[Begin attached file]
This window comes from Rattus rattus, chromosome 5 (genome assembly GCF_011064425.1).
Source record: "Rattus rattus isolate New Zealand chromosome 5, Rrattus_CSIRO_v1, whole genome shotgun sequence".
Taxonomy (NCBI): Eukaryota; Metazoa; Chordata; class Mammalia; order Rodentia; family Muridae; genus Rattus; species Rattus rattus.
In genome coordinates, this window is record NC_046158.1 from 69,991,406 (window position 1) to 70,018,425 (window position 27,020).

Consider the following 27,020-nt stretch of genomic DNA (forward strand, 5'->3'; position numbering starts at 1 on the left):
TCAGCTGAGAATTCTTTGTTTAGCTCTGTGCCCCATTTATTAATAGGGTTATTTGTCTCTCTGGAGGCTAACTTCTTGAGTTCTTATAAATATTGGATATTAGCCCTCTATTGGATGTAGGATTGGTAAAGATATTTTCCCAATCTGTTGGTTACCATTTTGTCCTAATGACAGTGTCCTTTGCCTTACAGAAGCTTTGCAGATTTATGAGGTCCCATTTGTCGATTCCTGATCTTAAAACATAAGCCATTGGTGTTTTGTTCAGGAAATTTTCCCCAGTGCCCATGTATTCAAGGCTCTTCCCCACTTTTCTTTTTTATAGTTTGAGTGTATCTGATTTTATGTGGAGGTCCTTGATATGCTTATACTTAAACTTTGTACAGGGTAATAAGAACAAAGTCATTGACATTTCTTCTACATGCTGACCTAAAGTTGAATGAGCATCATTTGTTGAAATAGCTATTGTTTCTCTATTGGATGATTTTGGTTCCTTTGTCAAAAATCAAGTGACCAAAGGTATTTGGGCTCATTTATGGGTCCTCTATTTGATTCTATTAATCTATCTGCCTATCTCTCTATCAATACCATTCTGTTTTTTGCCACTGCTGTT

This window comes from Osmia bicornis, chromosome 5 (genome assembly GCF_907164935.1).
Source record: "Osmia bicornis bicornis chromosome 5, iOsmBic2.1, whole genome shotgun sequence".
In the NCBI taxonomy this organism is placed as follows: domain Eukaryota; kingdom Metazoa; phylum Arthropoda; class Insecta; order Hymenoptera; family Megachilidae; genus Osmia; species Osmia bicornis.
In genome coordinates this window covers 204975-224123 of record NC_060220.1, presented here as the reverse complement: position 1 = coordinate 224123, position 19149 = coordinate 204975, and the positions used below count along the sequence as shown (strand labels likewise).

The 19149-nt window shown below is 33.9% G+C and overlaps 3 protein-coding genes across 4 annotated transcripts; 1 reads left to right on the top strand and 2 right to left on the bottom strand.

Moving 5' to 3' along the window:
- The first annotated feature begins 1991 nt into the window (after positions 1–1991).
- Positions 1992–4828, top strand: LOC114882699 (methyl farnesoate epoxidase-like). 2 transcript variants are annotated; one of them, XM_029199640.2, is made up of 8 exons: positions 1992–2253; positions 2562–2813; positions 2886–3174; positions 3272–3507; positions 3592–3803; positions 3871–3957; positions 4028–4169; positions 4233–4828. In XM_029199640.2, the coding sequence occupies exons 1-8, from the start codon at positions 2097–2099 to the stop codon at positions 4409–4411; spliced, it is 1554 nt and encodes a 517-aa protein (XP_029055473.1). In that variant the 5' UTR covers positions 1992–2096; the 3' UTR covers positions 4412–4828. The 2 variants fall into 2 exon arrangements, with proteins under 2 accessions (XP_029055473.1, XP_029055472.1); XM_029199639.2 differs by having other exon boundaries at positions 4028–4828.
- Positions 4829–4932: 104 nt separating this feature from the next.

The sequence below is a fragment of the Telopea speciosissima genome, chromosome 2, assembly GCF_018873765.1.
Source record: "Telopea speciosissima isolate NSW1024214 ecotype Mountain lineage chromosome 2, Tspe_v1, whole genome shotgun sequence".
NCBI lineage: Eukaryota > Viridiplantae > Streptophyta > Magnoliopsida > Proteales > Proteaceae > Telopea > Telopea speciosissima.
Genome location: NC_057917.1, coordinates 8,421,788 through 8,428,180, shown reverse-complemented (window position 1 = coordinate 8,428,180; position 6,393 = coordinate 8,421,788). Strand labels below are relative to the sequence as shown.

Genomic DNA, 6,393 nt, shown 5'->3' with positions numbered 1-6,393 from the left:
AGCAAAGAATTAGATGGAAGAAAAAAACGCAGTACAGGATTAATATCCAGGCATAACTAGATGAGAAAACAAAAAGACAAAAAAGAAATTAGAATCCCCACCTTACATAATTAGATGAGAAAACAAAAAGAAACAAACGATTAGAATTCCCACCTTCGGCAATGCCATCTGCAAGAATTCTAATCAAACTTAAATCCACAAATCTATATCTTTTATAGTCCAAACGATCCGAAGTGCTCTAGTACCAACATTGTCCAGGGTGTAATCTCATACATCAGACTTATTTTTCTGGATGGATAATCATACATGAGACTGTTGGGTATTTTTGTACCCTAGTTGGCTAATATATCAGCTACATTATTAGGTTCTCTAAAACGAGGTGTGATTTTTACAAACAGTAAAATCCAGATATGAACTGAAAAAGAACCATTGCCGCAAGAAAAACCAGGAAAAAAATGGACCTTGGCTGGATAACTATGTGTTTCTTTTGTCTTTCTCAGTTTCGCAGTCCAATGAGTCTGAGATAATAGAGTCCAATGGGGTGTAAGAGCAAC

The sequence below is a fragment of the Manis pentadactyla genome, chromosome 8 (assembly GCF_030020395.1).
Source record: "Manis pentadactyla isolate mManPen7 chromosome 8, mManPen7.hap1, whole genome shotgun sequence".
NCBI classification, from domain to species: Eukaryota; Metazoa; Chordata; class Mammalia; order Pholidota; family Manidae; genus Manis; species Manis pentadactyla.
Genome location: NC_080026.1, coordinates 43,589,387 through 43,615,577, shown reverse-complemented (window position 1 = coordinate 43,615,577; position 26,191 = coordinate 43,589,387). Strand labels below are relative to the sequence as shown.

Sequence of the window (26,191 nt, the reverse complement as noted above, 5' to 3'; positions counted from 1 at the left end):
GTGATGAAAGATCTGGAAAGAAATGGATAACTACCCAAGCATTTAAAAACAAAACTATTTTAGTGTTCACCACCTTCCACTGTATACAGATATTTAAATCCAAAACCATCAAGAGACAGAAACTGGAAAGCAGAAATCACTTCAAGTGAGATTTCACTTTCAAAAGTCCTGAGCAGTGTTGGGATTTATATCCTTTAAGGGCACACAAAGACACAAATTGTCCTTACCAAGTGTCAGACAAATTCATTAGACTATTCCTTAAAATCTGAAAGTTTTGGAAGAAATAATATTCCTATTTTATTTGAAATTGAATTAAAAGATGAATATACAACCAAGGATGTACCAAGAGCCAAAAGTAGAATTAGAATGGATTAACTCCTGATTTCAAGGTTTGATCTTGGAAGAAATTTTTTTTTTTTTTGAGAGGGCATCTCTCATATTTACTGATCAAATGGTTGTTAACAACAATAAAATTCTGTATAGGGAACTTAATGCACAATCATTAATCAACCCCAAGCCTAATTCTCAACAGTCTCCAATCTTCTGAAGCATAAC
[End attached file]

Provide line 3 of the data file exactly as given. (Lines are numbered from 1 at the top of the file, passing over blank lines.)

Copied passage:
Taxonomy (NCBI): Eukaryota; Metazoa; Chordata; class Mammalia; order Rodentia; family Muridae; genus Rattus; species Rattus rattus.